Archive for Nuristan

Afghanistan: A Look Back

Posted in Uncategorized with tags , , , , , , , , , , , , , , , , , on November 23, 2011 by stevemccurry

Early Days | The Soviet Invasion

1979, 1980

AFGHN-10260

Nuristan, Afghanistan

I slipped into Afghanistan across the border with Pakistan in 1979.  I went with a couple of guides who did not speak English.
I certainly didn’t speak Dari or Pashto so our only form of communication was improvised sign language.
I was woefully unprepared. Among my belongings were a plastic cup, a Swiss Army knife, two camera bodies, four lenses,
a bag of film and a few bags of airline peanuts.

A photograph I made of a helicopter that had been sabotaged by the Mujahadeen.
This was near an army garrison which had defected en masse. New York Times, December 27, 1979

Two government collaborators executed by Mujahadeen near Jalalabad

Two government collaborators executed by Mujahadeen near Jalalabad

 My naiveté was breathtaking, yet my Afghan guides protected me and treated me as their guest.
It was my first experience with the legendary Afghan hospitality.

Fathers and sons fought side by side

Fathers and sons fought side by side

  

Evening Prayers

Evening Prayers

 

Planting land mines in Logar Province to thwart the government troops' advance

Planting land mines in Logar Province to thwart the government troops’ advance

 

Young boy joins guerilla movement in Nuristan

Young boy joins guerilla movement in Nuristan

 

 Praying along the Kunar River

Praying along the Kunar River

I went back when the Russians invaded.
I traveled with many different mujahadeen and militia groups.
We mainly traveled at night to avoid being spotted by the Soviet helicopters.
Most of the time we walked, but a few times we were able to borrow horses.

AFGHN-13316

Mujahadeen mourn loss of their brother-in-arms

I was always astonished at the continual pipeline of weapons and supplies going into Afghanistan from Pakistan around the clock.
Rockets, mortar rounds, ammunition, were carried in by camels, donkeys, and fighters.
It was only later that we found out the staggering amount of money supplied by the U.S. to make it happen.

 

When I went back over the border into Pakistan, I had blisters, saddle sores, and filthy clothing into which I had sewn rolls of film,
which were among the first images of the conflict.

AFGHN-13284

Fighters carry a disassembled Russian anti-aircraft gun to move it to a
position overlooking the valley

 

AFGHN-13276NF2

   I visited a government garrison at Asmar District, Kunar Province,  where three hundred soldiers defected to the Mujahadeen.  New York Times, December 29, 1979

I visited a government garrison at Asmar District, Kunar Province, where three hundred soldiers defected to the Mujahadeen.
New York Times, December 29, 1979

Christian Science Monitor, January, 1980

Christian Science Monitor, January, 1980

AFGHN-13333NF

TIME Magazine, April, 1980 I took these pictures in Nangahar Province. My coverage over several trips for TIME, was the basis for winning the Robert Capa Gold Medal award.

TIME Magazine, April, 1980
I took these pictures in Nangahar Province.
My coverage over several trips for TIME, was the basis for
winning the Robert Capa Gold Medal award.

AFGHN-13202; Afghanistan; 1980

Strategy session in Kunar Province

Stern Magazine, 1980 Mujahadeen using goat skins to cross rivers

Stern Magazine, 1980
Mujahadeen using goat skins to cross rivers

International Herald Tribune, 1980

International Herald Tribune, 1980

AFGHN-13431

Commanders meet with tribal elders in Nangahar Province

Paris Match, 1980. I made this photograph of government soldiers in Kunar Province.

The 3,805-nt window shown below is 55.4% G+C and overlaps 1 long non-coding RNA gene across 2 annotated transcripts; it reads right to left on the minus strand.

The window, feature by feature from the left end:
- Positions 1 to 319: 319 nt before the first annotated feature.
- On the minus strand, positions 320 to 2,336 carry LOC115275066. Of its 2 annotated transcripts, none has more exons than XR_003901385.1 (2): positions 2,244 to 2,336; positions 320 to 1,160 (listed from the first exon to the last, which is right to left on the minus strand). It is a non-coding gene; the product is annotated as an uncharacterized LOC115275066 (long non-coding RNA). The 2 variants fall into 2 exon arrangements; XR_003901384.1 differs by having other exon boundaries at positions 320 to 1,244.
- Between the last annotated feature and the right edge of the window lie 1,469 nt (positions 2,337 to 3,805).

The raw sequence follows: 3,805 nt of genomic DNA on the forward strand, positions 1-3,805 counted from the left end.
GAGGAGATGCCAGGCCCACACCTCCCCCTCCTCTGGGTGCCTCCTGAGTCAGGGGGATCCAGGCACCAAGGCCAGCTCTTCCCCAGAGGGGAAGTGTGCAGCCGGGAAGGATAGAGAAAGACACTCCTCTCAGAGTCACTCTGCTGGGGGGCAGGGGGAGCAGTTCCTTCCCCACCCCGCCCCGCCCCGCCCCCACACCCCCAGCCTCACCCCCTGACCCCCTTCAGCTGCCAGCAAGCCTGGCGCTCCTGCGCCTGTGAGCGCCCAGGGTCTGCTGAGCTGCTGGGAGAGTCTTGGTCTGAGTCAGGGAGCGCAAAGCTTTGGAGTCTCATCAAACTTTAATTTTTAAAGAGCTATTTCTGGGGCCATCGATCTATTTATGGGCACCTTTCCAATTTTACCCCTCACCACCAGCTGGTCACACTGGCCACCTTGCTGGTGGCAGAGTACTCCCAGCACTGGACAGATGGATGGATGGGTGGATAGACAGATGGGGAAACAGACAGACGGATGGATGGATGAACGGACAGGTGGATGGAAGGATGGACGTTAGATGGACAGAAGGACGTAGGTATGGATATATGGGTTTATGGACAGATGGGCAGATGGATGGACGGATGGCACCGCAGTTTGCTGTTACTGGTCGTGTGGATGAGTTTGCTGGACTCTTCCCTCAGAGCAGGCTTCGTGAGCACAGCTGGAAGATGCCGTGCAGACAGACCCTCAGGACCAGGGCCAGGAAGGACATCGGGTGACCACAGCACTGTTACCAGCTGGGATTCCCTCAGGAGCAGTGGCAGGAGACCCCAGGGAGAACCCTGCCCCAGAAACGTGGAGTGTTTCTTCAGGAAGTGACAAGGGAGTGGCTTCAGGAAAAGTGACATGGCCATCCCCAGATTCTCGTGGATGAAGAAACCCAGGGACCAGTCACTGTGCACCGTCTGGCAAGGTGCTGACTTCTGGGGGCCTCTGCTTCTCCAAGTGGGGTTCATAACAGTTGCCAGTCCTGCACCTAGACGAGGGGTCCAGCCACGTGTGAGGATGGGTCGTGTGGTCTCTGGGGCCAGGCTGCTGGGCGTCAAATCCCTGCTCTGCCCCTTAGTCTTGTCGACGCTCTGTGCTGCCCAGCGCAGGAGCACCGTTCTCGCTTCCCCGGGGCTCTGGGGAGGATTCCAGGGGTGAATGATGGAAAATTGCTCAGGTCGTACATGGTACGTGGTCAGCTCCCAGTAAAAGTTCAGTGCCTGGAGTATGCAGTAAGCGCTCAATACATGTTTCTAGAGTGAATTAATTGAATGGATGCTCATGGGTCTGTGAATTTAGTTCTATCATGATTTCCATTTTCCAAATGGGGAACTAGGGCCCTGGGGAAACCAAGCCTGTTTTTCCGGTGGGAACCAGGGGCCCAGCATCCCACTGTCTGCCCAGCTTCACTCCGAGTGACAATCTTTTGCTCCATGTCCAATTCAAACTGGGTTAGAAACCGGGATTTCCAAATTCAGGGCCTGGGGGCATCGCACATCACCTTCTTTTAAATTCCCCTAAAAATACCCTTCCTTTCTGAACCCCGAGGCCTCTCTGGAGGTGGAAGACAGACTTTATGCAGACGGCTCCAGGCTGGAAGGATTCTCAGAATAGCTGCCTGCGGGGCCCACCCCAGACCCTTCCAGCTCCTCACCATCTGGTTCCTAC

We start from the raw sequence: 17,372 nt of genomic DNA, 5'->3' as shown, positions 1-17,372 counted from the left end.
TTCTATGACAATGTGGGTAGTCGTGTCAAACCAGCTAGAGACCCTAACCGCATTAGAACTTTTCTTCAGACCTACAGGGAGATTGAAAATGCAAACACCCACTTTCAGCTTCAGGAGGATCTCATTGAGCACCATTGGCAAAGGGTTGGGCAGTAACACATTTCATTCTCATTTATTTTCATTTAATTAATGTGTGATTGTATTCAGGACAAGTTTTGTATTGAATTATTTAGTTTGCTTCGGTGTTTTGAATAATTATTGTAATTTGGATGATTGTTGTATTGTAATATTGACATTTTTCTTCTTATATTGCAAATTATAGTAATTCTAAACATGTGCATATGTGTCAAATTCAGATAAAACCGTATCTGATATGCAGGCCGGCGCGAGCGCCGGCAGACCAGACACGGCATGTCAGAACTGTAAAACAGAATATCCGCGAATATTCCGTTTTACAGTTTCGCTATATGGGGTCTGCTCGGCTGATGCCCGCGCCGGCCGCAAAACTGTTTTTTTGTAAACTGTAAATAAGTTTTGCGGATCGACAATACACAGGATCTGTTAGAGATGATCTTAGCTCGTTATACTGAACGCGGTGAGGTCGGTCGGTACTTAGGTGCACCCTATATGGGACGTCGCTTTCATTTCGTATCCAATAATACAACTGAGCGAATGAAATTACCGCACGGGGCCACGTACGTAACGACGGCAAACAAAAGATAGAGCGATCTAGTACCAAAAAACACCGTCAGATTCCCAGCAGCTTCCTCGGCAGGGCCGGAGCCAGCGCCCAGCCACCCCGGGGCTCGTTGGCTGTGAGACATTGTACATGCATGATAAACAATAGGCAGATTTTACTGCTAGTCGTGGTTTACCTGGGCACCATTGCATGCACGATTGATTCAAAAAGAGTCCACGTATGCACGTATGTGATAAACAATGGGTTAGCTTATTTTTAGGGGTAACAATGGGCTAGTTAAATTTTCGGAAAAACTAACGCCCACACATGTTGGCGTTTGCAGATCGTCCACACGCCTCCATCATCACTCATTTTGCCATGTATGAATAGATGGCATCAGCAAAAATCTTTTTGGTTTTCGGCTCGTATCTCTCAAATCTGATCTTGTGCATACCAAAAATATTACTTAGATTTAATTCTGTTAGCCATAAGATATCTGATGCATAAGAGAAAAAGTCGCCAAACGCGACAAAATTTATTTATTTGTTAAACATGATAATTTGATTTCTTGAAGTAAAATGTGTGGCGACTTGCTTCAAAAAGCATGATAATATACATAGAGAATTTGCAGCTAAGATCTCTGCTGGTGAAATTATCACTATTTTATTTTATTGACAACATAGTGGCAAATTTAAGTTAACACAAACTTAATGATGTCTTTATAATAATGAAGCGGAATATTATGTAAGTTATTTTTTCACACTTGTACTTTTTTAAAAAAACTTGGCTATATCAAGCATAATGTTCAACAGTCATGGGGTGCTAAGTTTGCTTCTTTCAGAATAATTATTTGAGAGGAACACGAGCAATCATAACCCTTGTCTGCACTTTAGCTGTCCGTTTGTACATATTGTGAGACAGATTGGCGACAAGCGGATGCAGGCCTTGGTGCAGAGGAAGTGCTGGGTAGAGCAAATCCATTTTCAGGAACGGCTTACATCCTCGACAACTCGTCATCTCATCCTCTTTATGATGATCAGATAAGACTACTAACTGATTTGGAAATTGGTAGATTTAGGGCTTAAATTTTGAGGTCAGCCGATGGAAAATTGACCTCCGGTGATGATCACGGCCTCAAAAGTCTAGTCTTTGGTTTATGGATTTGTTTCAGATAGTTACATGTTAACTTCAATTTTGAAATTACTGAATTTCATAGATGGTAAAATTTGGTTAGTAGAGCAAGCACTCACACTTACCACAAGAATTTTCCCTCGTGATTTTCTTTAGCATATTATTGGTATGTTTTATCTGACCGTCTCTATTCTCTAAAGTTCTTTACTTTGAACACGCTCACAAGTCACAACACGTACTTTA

Paris Match, 1980.
I made this photograph of government soldiers in Kunar Province.

AFGHN-13321

Men used weapons from swords and axes to ancient guns and rocket propelled grenades

Over the years, I went back more than dozens of times on assignment for National Geographic, Time Magazine, ABC News,
and other news outlets.  I have spent time in Afghanistan during invasions, retreats, truces, and relative peace.
Almost every time I returned, the power centers had shifted. In a great game of musical chairs, elders, warlords, criminals, and
mullahs’ power grows and diminishes as predictably as the phases of the moon.

AFGHN-13269

AFGHN-13198; Afghanistan; 1980. A young girl holds her sibling.

Many families left their destroyed villages to live with relatives
in other regions of the country

 

AFGHN-13267

Nari District, Kunar Province

AFGHN-13279

As much as outsiders have tried to “re-form” the country in their own
image, Afghanistan  has been able to absorb the blows of superpowers, and
remain essentially the same.

AFGHN-13388

The interesting thing  is that the people trying to change it,  change more than the country
does even after Herculean efforts of  governments, NGO’s, and coalitions.

 

00829_01, Afghanistan, 1980, AFGHN-13342

AFGHN-13343NF

This village was destroyed by government forces in the Spring of 1979 because they had
given refuge to Mujahadeen.

The viciousness of the Soviet attacks forced millions to flee their homes for Pakistan and Iran, and
contributed to what the Afghanistan scholar, Louis Dupree, called “Migratory Genocide.”
By 1986, five million Afghans had left their country.

AFGHN-13366

Forty-six percent of all casualties were caused by bombings from airplanes or helicopters.

We invite you to see this blog on our new website:  http://www.stevemccurry.com

AFGHN-12970NF2

Only the Educated are Free

Posted in Uncategorized with tags , , , , , , , , on January 23, 2011 by stevemccurry
I’ve been working in Afghanistan for thirty years.  I covered the Russian invasion and withdrawal, the civil wars, the rise and fall of the Taliban.
AFGHN-10260-(1)  Mujahadeen Fighters, Nuristan, 1979
 
It seems that each time I return, control of a province or a city  has changed hands.  It was working in Afghanistan which taught me a lot about being a photographer.
BIO-10118Afghanistan, 1979
 
 
War and turmoil are a way of life in Afghanistan. One thing that is guaranteed, Afghanistan will endure anything and everything. The people who murmur Inshallah (God willing) don’t bet on tomorrow, but strive each day to survive and take care of their families.
AFGHN-12996
Bamiyan, Afghanistan, 2007
 A Hazara boy has transformed old car tires into buckets.
 After working in the Bamiyan province and seeing the dire stuation of the Hazara people,  I founded ImagineAsia to work in partnership with local community leaders and regional NGO’s to help provide educational resources for students at all levels, from elementary schools to high schools and universities.